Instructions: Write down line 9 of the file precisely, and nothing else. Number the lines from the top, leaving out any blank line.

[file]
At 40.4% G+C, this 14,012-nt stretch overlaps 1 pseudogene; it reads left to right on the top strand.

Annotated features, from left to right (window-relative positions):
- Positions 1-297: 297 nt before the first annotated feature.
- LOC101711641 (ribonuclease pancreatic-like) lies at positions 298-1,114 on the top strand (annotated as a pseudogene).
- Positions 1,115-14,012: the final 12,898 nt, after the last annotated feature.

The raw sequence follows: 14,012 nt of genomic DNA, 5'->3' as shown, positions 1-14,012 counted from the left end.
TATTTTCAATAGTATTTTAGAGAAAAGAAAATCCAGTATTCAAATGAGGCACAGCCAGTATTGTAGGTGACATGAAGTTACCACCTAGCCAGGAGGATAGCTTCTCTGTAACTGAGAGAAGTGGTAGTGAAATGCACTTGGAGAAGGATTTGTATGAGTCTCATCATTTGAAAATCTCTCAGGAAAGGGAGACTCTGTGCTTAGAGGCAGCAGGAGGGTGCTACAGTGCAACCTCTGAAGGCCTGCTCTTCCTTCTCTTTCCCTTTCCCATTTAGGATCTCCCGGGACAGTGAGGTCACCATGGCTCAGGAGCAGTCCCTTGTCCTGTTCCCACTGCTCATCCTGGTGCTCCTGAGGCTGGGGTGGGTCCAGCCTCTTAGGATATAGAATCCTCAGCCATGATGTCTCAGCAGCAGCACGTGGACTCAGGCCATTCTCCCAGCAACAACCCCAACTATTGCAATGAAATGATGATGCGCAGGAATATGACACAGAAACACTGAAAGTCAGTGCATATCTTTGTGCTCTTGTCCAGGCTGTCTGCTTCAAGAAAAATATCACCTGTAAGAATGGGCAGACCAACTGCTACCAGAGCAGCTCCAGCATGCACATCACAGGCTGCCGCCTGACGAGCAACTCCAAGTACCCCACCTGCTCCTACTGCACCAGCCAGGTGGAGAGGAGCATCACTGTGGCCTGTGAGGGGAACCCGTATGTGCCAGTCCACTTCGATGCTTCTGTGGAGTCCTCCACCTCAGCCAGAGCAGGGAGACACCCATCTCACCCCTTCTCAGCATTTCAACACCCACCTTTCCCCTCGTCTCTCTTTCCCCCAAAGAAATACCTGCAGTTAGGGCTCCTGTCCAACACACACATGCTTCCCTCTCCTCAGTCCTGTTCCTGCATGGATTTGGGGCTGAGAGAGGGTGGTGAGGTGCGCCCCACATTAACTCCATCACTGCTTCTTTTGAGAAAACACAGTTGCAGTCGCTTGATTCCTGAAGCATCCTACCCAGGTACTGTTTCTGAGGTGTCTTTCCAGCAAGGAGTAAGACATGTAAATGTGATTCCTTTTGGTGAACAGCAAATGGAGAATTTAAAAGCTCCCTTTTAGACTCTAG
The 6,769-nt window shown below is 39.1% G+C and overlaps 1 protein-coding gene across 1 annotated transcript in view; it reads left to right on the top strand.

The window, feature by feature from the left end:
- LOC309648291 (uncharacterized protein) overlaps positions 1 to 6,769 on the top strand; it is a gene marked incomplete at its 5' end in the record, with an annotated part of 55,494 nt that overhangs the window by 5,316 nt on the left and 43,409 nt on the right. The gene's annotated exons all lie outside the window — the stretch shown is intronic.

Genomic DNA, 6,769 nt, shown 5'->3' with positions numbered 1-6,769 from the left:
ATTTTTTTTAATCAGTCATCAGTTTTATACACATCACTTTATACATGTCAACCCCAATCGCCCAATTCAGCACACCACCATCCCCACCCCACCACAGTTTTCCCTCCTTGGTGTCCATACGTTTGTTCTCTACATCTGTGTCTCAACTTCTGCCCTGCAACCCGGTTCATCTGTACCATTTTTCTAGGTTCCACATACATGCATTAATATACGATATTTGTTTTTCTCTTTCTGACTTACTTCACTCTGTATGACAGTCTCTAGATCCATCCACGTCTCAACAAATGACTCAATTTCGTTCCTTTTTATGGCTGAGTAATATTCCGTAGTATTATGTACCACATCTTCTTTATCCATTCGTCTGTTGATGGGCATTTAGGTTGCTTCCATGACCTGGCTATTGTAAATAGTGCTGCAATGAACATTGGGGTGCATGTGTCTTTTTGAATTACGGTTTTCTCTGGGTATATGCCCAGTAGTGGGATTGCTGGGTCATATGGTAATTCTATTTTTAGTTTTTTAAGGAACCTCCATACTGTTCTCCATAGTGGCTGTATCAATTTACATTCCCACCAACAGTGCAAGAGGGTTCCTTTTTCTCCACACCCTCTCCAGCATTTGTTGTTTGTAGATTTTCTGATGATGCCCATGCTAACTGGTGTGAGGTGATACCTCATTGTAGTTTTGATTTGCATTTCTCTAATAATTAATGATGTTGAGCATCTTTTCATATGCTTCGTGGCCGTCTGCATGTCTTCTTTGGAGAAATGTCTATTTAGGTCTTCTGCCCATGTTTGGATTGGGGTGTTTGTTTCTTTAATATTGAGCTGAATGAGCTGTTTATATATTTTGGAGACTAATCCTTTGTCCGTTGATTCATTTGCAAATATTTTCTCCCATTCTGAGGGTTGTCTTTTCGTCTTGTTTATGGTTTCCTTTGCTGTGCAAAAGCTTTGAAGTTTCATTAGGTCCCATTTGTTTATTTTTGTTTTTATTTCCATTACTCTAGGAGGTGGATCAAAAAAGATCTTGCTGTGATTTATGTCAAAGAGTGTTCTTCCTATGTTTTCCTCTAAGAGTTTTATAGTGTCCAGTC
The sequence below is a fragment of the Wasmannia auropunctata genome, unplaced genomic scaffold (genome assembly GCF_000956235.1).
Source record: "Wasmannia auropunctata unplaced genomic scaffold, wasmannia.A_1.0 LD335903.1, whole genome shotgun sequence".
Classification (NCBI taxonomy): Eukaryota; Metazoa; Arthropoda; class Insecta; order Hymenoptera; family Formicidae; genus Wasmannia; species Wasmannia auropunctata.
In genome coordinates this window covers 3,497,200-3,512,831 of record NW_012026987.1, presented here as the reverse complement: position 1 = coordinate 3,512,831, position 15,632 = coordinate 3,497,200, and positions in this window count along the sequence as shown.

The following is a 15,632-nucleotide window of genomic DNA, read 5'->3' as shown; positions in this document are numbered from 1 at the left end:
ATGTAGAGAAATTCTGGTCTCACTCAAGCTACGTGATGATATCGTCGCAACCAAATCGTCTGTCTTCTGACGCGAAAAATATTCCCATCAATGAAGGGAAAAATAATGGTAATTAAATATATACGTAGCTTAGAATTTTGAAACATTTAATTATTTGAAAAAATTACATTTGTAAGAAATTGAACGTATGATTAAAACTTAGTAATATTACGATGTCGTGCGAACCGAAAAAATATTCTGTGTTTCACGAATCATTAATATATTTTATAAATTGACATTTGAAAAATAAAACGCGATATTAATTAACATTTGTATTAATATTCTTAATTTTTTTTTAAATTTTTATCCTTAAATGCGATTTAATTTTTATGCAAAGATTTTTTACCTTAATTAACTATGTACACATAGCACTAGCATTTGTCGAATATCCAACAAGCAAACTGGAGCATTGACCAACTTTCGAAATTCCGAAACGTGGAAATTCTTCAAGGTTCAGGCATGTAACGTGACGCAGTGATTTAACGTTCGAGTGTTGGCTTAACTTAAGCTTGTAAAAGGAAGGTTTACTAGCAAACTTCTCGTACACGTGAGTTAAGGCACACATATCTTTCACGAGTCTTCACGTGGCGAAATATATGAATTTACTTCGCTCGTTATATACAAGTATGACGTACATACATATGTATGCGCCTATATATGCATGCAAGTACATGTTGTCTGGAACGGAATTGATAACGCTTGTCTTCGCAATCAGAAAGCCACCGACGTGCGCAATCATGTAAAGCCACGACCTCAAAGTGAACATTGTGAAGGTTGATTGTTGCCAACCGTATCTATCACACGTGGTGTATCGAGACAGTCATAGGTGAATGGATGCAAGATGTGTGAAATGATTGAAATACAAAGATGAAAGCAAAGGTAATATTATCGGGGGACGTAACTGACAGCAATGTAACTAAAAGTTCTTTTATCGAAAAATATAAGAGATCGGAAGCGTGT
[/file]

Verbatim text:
The window, feature by feature from the left end: